Elect to stand up for civil society!

To achieve its promise of a peaceful and fair world, the UN needs to bring diverse and expert voices to the table. Yet, all too often human rights organisations are being denied entry to UN debates. In one month time there's the chance to change the gatekeepers. Elections to the UN Committee on NGOs provide that opportunity. Get involved!

Update: On Wednesday, 13 April, members of the United Nations Economic and Social Council (ECOSOC) elected 19 members to the UN Committee on NGOs. The Eastern European States was the only regional group which presented a competitive slate. As a result, Russia,  a member of the Committee since its establishment in 1947, has been voted out. As the other regional groups did not put up competitive slates, members were elected without a vote. Despite Russia’s departure, the incoming NGO Committee still includes members with deeply problematic records on safeguarding human rights and civil society participation. 

Read more about this campaign win!

 


Imagine the world where the voices of those with clear demands, expertise and human rights solutions came together to fulfil the promise of the UN Charter. In that world States would welcome the essential contribution of NGOs and respect their rights to participate in UN processes. We are currently far off that dream. The door to civil society is frequently closed. The UN misses out on key civil society expertise but we can change that. Upcoming elections to the Committee on NGOs offer that opportunity! 

NGOs that seek to participate fully at the UN – making statements and organising events to highlight injustice and provide recommendations – have to get accredited.  The Committee on NGOs manages the process – as  the gateway for NGOs into the United Nations. If you’re a State with a mind to block NGOs, membership of the Committee is perfect. This is where you can sit and control who comes in. By asking questions of NGO applicants, members of the Committee can push their accreditation for many years. 

Currently there are 41 organisations that have faced over four years of deferrals.  Two human rights organisations have been deferred for over ten years.  Some  NGOs  have also been accused by Committee members of having terrorist sympathies: baseless accusations against which the NGOs have been denied appeal.  

In one short month there’s a chance to change things.

Elections to the Committee on NGOs will be held on 13 April 2022. The 54 members of the UN’s Economic and Social Council (ECOSOC) vote to fill the 19 seats on the Committee across all regional groups. 

The UN is not an island. It is supposed to be representative of 'we the peoples'.
Brett Solomon, Access Now

 

What do we need? 

We need the UN to open the door to NGOs, to a diversity of alternative, independent and expert voices. We need a Committee on NGOs that actively supports civil society participation at the UN. For that to happen, we call on States to elect to stand up for civil society.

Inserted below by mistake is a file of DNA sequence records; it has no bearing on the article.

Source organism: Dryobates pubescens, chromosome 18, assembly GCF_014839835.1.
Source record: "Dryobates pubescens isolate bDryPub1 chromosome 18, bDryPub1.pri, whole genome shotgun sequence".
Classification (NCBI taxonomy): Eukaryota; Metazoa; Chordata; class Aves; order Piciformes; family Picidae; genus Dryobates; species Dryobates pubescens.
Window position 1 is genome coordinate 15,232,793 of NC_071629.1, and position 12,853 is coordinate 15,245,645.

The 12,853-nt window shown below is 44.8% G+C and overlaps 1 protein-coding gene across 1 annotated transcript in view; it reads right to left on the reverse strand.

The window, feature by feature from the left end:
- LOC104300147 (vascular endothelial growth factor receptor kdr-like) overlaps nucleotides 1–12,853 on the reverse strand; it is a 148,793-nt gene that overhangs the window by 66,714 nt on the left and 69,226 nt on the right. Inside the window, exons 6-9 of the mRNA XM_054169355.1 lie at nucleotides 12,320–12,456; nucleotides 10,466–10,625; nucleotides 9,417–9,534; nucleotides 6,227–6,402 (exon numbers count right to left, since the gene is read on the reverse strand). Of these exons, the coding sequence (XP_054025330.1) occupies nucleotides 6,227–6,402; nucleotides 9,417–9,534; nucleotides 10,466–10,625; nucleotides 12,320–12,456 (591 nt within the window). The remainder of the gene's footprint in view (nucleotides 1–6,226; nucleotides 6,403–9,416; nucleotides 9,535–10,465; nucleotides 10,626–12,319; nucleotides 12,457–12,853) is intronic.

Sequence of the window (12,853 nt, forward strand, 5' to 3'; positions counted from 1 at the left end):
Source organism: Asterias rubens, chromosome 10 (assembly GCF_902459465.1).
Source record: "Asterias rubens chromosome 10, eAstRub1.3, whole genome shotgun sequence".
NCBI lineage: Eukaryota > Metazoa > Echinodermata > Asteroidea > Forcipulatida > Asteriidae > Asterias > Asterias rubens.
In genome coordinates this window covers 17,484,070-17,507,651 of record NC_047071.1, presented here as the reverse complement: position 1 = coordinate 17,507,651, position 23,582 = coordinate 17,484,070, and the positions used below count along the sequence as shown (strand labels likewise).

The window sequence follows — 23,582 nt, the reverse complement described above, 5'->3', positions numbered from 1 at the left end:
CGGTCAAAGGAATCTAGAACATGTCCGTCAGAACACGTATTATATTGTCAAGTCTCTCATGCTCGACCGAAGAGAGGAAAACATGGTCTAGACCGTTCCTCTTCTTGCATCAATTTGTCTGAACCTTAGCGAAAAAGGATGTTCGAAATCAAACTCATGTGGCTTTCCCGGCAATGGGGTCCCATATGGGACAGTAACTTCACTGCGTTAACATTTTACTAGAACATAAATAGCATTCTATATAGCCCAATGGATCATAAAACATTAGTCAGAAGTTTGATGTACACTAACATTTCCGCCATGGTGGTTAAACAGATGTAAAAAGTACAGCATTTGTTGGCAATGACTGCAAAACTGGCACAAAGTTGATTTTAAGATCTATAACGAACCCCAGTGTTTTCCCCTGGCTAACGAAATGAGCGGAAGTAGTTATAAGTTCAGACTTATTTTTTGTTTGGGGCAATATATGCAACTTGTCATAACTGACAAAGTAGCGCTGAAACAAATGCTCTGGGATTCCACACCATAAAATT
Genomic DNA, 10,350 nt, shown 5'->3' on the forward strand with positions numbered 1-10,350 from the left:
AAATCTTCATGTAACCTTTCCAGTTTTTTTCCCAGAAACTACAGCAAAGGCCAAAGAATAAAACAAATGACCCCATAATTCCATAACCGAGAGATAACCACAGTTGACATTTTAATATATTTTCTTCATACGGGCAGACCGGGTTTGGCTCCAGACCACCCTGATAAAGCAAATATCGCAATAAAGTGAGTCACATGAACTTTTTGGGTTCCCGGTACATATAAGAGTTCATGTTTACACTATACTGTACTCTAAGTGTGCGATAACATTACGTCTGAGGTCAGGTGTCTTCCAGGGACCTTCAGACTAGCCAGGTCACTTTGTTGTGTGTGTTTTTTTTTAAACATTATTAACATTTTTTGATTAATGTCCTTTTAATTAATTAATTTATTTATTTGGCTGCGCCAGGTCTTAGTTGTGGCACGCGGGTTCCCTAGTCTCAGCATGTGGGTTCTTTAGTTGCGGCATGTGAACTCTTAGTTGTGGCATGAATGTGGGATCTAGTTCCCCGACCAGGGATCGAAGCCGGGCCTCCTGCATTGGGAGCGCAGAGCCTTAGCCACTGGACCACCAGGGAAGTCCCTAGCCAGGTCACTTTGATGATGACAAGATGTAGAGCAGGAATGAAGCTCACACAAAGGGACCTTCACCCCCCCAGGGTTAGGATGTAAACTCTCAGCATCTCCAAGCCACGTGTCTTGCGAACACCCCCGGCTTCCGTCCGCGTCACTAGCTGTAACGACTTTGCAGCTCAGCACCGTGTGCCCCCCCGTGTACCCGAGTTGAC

With the elections to the Committee on NGOs just one month away, we need:

  • States with a positive record on promoting civil society to stand as candidates.
  • Elections to be competitive! 
  • States to vote with integrity!

 

How do we achieve this? 

We are working with partners globally to remind States of the indispensable role of civil society. We have profiled cases of NGOs that have faced prolonged deferrals to their applications by the Committee to show the UN what it is missing. We are reaching out to States at national level and internationally to encourage them to get active in ensuring the door to the UN is open to NGOs.

 

What can you do? 

In these trying times, [civil society] passion, pressure and policy advice are needed more than ever.
Antonio Guterres, UN Secretary General

If you are an NGO representative, you can engage with States on all the campaign objectives!

  • On competitive elections and voting with integrity: See here for a model email for sending to those who get to vote, ECOSOC members.  Check here whether your State is going to vote. 
  • On candidates: Does your state have a positive record on promoting civil society but isn’t running? See here for a model email to encourage them. Also send them a copy of this letter signed by 349 NGOs calling for positive elections.  

We’re aware that in attempting to engage with UN processes civil society members can face reprisals. If you are concerned about intimidation and reprisals for cooperating with the UN please check our Handbook on Reprisals for human rights defenders. 

Play video RMAAD: how denying their accreditation is a loss to countless global policy initiatives

RMAAD: how denying their accreditation is a loss to countless global policy initiatives